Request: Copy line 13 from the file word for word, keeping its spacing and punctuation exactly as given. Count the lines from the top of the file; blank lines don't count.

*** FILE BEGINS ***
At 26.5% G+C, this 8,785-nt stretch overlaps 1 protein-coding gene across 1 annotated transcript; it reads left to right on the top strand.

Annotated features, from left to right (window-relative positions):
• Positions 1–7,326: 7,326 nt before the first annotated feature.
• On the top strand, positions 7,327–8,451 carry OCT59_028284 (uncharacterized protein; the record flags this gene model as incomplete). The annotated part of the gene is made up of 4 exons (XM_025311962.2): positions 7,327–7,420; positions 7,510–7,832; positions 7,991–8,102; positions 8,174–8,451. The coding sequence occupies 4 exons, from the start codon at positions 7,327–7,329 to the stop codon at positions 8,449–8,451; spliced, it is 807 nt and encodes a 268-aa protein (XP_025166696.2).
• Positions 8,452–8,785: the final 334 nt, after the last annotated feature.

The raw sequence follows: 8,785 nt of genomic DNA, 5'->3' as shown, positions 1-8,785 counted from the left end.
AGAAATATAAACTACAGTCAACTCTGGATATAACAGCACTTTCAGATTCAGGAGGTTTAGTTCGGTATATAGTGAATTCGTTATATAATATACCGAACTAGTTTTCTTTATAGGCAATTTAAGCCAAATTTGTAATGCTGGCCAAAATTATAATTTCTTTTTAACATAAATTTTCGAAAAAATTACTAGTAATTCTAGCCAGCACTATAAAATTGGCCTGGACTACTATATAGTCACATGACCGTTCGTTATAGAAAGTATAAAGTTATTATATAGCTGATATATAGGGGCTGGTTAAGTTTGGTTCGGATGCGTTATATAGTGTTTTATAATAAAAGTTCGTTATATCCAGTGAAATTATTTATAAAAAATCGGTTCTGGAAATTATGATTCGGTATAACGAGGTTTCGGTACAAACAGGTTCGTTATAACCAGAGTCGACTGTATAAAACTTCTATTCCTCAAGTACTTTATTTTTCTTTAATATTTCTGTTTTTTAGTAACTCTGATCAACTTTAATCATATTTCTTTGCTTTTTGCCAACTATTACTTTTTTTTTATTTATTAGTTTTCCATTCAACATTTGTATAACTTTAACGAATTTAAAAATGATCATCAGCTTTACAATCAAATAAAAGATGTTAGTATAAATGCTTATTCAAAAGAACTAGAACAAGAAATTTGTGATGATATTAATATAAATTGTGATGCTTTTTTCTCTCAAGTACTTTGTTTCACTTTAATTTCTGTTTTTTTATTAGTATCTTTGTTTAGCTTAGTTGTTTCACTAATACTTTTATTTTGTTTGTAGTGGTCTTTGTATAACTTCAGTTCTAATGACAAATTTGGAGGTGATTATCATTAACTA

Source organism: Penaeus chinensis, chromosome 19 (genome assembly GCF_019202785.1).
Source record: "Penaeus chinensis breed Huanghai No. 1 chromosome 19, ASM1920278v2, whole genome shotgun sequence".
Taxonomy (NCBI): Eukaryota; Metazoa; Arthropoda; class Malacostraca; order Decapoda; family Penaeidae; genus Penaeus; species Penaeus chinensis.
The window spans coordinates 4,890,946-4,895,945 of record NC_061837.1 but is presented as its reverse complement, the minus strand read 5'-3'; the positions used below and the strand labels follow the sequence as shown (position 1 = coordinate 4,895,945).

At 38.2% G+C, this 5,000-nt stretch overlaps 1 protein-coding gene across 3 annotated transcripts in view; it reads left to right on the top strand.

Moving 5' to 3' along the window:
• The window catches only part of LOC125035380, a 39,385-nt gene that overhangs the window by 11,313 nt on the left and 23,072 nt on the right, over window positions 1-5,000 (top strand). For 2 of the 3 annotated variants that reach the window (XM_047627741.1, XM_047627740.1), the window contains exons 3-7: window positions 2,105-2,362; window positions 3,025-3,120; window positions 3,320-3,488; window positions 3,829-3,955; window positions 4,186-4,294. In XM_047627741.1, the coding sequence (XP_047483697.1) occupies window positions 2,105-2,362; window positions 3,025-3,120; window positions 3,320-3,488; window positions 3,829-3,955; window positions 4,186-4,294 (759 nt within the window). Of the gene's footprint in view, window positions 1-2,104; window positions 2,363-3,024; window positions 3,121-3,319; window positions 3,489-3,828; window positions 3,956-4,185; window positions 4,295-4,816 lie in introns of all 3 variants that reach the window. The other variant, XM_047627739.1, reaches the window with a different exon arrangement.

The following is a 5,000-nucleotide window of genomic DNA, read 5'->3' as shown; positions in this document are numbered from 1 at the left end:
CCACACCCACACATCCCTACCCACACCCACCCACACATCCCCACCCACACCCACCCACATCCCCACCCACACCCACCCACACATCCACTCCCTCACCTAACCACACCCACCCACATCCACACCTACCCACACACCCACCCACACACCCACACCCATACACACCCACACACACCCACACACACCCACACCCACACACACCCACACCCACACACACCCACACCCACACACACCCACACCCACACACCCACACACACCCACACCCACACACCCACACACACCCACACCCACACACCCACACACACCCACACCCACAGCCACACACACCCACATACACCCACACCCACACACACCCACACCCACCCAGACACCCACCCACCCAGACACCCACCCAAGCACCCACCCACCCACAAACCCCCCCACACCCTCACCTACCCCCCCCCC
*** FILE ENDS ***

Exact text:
Moving 5' to 3' along the window: